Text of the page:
Like such notables as Ralph Waldo Emerson, Henry David Thoreau, and Charles Dickens, Edward Hitchcock became well known as a popular speaker on the lyceum circuit, where farmers, tradesmen, "mechanics," artisans, and well-educated men and women came to expand their horizons. Topics in chemistry and geology regularly drew audiences, sometimes quite large, eager to watch chemical solutions fizz, bubble, and smoke, or to learn about how their green valleys and hills had once been full of lush tropical ferns or flooded with volcanic lava. Audiences appreciated Orra's colorful banners of geological and paleontological illustrations. "Tell mamma that she is getting more celebrity by my lectures than I am: for all seem to know that she made the drawings . . ."
Edward’s speaking tours took him across New England and well beyond. In the early days, he traveled by stagecoach. Later, he took the train. Letters from Virginia, Chicago, Cincinnati (what was then the far west), and wherever else he traveled kept Orra and the children informed of his whereabouts, his audiences, and (in considerable detail) his health. Sometimes, he was asked to preach at churches along the way, which he gladly did.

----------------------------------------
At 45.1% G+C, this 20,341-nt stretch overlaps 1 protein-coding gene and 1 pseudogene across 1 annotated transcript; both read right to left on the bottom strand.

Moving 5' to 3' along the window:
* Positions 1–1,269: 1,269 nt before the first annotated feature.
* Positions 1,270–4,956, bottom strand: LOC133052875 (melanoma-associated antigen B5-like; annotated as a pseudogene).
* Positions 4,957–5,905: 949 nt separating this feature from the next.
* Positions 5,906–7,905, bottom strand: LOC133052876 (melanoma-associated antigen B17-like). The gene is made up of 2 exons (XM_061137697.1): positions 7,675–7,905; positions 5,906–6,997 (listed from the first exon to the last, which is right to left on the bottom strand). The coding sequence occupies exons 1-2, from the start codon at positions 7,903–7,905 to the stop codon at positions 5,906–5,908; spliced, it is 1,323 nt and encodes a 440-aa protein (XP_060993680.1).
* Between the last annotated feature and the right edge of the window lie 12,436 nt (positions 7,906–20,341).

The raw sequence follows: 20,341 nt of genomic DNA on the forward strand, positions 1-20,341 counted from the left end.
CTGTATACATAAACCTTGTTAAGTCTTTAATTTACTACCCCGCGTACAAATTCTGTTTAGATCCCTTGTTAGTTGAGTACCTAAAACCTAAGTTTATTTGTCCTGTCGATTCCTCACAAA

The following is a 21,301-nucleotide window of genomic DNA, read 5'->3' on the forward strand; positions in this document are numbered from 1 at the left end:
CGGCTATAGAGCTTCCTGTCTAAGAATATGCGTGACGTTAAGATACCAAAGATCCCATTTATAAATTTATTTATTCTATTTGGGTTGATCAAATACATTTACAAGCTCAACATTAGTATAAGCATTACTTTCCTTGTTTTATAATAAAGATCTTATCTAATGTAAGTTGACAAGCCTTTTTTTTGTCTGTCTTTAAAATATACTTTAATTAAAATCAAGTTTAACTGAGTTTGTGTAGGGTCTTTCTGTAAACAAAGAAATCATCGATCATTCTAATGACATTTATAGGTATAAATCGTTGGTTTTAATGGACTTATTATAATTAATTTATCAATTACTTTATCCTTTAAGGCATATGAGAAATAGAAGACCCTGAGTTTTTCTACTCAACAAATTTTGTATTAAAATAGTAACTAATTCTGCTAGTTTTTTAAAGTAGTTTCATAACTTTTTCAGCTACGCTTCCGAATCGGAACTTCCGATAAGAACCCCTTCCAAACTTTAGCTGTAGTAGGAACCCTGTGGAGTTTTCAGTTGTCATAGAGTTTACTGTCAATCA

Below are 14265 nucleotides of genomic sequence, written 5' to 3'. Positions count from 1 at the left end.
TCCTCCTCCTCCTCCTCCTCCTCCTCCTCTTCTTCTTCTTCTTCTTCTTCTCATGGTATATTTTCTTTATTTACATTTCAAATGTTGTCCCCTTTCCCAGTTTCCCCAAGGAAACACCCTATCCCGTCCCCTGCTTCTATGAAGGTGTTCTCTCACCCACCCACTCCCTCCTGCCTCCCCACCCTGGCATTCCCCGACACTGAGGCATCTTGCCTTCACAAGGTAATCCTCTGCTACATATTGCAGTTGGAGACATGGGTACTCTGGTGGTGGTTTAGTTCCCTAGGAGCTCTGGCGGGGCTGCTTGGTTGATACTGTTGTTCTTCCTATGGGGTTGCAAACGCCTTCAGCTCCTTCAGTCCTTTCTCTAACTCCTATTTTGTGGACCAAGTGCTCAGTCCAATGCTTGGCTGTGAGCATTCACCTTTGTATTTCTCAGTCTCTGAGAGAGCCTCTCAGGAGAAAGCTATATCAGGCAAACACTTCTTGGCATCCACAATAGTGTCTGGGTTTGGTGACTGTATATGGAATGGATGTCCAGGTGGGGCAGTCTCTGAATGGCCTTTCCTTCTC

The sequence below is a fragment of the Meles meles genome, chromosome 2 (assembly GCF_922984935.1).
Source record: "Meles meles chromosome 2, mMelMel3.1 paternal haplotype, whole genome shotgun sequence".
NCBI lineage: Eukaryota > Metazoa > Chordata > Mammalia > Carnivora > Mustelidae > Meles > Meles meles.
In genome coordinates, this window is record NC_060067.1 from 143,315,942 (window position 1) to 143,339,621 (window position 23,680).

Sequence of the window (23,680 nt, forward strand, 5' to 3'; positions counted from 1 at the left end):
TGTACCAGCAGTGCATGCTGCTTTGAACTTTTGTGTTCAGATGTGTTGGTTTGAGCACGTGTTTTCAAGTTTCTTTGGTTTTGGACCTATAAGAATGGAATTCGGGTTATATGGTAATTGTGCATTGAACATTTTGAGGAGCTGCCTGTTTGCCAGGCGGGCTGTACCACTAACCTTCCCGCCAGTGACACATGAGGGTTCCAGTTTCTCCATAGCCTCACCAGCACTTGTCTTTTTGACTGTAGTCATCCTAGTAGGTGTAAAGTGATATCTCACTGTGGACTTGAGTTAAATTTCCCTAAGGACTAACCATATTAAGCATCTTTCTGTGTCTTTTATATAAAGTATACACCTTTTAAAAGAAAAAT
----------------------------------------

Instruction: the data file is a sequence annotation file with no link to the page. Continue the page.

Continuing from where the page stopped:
Orra sometimes accompanied him on these trips, but she did not travel as a scientific illustrator and gave no talks at the lyceums. She was there as Edward's helpmeet and giver of moral support. Massachusetts in the mid-19th century was rife with women's rights advocates. They were giving public speeches on education, civil rights, and the abolition of slavery, but the little that remains of Orra's correspondence makes no allusion to the emancipation of women. By the act of creating and publishing her illustrations, she asserted her intellectual strengths and knew the value of her work as an artist, but she did not seek out political involvement and there is no record of her interest in the women's social movements surrounding her.